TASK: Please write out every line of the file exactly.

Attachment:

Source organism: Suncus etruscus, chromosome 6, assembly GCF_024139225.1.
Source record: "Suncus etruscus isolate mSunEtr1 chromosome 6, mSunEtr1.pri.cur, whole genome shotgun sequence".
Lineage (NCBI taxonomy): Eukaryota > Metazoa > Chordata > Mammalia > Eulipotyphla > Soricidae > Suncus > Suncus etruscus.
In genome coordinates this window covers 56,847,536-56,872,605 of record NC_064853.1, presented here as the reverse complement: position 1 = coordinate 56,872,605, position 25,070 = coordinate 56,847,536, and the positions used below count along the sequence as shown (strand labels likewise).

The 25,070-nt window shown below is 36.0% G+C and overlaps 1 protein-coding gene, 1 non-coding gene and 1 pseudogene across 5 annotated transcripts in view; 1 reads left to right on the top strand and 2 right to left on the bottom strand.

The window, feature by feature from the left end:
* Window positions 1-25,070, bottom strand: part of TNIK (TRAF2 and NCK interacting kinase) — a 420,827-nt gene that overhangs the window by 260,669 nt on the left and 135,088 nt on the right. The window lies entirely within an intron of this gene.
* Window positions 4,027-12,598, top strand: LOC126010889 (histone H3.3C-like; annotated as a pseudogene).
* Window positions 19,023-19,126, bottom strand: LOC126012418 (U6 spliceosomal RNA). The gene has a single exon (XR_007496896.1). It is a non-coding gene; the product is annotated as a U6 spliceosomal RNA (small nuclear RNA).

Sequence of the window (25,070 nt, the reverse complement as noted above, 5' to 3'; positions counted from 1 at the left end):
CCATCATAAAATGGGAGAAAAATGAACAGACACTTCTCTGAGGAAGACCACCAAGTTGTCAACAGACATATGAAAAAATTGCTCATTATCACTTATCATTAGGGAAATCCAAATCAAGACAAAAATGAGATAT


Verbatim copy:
Source organism: Suncus etruscus, chromosome 6, assembly GCF_024139225.1.
Source record: "Suncus etruscus isolate mSunEtr1 chromosome 6, mSunEtr1.pri.cur, whole genome shotgun sequence".
Lineage (NCBI taxonomy): Eukaryota > Metazoa > Chordata > Mammalia > Eulipotyphla > Soricidae > Suncus > Suncus etruscus.
In genome coordinates this window covers 56,847,536-56,872,605 of record NC_064853.1, presented here as the reverse complement: position 1 = coordinate 56,872,605, position 25,070 = coordinate 56,847,536, and the positions used below count along the sequence as shown (strand labels likewise).

The 25,070-nt window shown below is 36.0% G+C and overlaps 1 protein-coding gene, 1 non-coding gene and 1 pseudogene across 5 annotated transcripts in view; 1 reads left to right on the top strand and 2 right to left on the bottom strand.

The window, feature by feature from the left end:
* Window positions 1-25,070, bottom strand: part of TNIK (TRAF2 and NCK interacting kinase) — a 420,827-nt gene that overhangs the window by 260,669 nt on the left and 135,088 nt on the right. The window lies entirely within an intron of this gene.
* Window positions 4,027-12,598, top strand: LOC126010889 (histone H3.3C-like; annotated as a pseudogene).
* Window positions 19,023-19,126, bottom strand: LOC126012418 (U6 spliceosomal RNA). The gene has a single exon (XR_007496896.1). It is a non-coding gene; the product is annotated as a U6 spliceosomal RNA (small nuclear RNA).

Sequence of the window (25,070 nt, the reverse complement as noted above, 5' to 3'; positions counted from 1 at the left end):
CCATCATAAAATGGGAGAAAAATGAACAGACACTTCTCTGAGGAAGACCACCAAGTTGTCAACAGACATATGAAAAAATTGCTCATTATCACTTATCATTAGGGAAATCCAAATCAAGACAAAAATGAGATAT